NEW YORK — Just days after public word of his departure from the executive ranks at BMG Entertainment, Kevin Conroy has been hired by America Online, to head its newly created AOL Music division, the company confirmed Wednesday.
In his new position, Conroy, who will depart his position as BMG’s worldwide marketing chief and prexy of new technology on Jan. 31, will oversee AOL’s long-rumored plans to roll out its own proprietary digital music distribution service.
Exec, who reports directly to AOL exec VP and general manager Jonathan Sacks, will also run the company’s existing Web music properties, including Internet radio portal Spinner, the popular digital media player Winamp and the company’s current flagship music property, the AOL Music Channel.
“AOL Time Warner has all of the pieces needed to lead this industry to the next level — tens of millions of subscribers and users, an incredible library of great albums and songs, an industry leading technological infrastructure and some of the world’s best-known recording artists,” he said.
BMG, the music division of German media concern Bertelsmann AG, had announced that Conroy and financial chief Tom McIntyre were ankling the company.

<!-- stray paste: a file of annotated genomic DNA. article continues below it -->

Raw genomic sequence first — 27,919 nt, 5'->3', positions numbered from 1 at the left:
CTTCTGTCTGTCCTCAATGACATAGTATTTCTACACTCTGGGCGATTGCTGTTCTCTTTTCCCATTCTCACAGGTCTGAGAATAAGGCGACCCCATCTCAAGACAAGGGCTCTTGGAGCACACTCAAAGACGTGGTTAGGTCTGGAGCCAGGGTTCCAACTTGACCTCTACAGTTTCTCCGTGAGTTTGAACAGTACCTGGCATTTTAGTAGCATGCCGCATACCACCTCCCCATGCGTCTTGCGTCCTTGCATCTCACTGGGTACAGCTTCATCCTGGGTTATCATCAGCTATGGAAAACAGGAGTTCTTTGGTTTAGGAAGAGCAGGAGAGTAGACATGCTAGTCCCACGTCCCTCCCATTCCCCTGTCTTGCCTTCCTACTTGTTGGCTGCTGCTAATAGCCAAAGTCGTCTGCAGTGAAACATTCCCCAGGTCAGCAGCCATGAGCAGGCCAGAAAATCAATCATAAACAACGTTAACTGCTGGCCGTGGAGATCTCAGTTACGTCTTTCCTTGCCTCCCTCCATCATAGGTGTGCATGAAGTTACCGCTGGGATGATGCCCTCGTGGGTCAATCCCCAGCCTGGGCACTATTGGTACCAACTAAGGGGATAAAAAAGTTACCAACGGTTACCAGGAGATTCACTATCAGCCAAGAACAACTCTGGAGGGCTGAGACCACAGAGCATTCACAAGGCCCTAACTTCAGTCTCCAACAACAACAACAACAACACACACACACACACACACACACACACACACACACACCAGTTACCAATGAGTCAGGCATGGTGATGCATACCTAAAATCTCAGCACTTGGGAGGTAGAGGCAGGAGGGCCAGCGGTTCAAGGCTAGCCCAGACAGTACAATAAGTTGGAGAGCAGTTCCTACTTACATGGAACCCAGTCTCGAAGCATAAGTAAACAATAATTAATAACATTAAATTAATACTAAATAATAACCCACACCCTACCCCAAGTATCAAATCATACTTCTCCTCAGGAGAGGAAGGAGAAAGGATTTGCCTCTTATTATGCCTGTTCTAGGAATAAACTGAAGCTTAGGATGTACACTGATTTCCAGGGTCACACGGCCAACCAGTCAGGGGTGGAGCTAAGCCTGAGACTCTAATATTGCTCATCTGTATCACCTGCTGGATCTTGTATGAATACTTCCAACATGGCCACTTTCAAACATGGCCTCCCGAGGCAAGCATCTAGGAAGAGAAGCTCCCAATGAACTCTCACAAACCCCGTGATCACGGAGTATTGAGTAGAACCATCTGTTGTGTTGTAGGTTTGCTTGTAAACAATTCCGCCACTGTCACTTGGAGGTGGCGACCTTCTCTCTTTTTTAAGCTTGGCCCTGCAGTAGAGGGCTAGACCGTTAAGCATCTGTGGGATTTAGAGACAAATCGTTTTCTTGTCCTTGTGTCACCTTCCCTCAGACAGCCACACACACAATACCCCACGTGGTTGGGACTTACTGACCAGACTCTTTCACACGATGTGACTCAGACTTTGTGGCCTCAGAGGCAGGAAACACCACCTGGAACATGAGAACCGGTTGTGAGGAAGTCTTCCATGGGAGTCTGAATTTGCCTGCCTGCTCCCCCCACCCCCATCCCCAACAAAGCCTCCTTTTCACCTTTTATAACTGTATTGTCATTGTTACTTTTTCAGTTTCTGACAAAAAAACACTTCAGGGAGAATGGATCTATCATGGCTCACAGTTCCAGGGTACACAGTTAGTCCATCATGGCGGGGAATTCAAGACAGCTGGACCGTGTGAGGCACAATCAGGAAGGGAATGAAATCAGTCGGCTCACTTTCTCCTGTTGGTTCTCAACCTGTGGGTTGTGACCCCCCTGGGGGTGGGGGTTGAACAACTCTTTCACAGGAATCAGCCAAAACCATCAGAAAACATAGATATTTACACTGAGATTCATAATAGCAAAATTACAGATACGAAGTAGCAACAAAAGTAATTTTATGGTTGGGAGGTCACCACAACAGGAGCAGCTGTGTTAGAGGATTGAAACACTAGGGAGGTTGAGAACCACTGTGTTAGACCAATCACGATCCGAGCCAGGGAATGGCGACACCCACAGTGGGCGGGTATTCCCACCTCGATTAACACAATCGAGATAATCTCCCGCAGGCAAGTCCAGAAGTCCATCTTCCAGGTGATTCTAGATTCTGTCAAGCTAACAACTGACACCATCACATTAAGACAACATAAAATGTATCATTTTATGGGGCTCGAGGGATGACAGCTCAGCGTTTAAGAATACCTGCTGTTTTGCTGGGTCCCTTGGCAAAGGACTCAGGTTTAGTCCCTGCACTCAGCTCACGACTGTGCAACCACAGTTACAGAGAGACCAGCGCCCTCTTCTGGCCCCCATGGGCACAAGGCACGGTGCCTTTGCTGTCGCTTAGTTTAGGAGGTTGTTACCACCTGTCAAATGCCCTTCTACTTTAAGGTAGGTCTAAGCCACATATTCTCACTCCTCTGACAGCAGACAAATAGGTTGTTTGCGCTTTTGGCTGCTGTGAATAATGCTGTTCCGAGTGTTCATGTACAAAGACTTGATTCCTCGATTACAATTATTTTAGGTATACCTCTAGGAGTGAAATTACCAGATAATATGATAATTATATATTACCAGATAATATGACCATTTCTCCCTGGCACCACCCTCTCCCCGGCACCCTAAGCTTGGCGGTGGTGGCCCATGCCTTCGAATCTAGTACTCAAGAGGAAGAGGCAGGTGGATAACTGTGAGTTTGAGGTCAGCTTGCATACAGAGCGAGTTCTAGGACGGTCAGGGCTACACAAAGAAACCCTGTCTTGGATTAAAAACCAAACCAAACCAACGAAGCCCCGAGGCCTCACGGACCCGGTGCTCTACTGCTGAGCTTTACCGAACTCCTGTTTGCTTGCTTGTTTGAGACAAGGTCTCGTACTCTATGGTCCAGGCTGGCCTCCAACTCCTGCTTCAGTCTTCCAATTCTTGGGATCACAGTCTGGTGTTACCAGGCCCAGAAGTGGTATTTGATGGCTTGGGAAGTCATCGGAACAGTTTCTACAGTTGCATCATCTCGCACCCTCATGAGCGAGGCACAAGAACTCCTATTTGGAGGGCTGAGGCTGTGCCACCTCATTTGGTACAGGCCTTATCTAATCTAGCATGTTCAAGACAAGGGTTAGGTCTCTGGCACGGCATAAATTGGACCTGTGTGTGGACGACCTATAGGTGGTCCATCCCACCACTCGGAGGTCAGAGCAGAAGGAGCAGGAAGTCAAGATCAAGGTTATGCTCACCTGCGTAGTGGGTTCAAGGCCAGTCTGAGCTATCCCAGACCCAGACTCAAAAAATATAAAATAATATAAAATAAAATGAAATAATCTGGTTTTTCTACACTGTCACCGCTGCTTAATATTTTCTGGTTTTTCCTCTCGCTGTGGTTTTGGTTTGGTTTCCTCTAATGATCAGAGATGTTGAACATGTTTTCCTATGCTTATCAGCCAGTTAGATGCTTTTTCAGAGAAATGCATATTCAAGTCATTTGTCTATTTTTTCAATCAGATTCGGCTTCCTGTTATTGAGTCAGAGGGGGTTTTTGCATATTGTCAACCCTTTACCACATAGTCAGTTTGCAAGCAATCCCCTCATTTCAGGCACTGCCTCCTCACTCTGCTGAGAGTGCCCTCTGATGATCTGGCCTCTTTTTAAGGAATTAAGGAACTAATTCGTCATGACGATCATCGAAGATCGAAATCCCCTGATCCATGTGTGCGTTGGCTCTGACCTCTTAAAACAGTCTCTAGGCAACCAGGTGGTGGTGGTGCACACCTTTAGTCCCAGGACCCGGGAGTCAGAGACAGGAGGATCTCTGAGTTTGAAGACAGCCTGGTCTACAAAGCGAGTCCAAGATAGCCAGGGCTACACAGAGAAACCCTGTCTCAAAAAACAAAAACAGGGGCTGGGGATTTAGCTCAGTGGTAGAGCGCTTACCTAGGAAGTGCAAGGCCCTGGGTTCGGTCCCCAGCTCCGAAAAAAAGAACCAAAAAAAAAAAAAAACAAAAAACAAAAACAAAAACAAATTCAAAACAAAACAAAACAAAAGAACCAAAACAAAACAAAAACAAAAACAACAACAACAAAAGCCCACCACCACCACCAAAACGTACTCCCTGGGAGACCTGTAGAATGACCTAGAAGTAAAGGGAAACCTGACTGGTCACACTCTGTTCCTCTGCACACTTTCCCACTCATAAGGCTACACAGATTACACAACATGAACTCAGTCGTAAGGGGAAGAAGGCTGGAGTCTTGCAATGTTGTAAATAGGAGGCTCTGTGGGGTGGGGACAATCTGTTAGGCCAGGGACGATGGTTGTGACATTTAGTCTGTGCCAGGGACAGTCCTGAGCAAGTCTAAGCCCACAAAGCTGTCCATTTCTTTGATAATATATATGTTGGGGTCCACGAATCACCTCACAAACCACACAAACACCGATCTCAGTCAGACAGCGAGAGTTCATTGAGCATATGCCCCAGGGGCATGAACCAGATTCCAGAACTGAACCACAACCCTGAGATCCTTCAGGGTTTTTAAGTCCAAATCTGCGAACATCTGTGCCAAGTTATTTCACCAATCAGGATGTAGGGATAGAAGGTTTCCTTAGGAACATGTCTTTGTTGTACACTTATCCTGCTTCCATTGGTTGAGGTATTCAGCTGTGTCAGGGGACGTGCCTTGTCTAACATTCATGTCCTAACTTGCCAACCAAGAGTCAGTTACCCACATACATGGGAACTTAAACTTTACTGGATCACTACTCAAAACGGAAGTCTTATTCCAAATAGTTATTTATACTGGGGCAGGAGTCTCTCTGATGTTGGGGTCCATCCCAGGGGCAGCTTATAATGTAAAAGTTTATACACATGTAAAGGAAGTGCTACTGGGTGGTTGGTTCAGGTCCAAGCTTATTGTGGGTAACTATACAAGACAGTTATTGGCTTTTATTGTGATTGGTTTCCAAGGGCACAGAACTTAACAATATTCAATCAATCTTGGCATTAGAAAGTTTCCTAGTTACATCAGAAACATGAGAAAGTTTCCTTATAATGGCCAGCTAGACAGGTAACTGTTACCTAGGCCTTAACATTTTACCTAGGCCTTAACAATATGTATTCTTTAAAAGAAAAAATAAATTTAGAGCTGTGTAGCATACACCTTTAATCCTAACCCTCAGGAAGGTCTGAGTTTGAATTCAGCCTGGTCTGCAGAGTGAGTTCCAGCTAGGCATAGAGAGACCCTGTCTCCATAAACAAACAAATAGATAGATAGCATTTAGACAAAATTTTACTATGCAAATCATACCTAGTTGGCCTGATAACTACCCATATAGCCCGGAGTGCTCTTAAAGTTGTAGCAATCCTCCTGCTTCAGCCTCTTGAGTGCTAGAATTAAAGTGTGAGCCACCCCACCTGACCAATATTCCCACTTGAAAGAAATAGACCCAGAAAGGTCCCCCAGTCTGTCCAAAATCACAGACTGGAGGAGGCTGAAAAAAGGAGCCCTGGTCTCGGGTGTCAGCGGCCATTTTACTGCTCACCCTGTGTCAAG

Move came after a flurry of executive comings and goings at the company, including the resignations of Chairman Michael Dornemann and CEO Strauss Zelnick in November, the naming of former BMG Intl. topper Rudi Gassner to replace them and, following Gassner’s unexpected demise just before Christmas, the appointment of former Bertelsmann chief creative officer Rolf Schmidt-Holtz to run the show.
Conroy and McIntyre, like their former boss Zelnick, were said to have had deep concerns over Bertelsmann’s decision to form a joint venture with rogue music file-sharing service Napster.
Meanwhile, sources close to the situation said BMG’s newly installed topper Rolf Schmidt-Holtz is talking to Bob Jamieson, the current head of BMG imprint RCA Records, about assuming a high-level post in the label group.
The exact nature of the post has not yet been nailed down, but reports indicated that Jamieson may become chief exec of BMG’s North American operations.
Jamieson’s appointment would put a veteran music exec in BMG’s inner corporate sanctum — a move industry watchers say would be welcomed in the BMG operation.
Unlike his near-predecessor Gassner, Schmidt-Holtz, while a veteran of the print and television domains, has virtually no background in the music business. Jamieson, on the other hand, has worked in the industry for nearly 30 years, including stints at Columbia Records and PolyGram.
“It’s always nice to have at least one person with a little music experience around,” quipped one observer.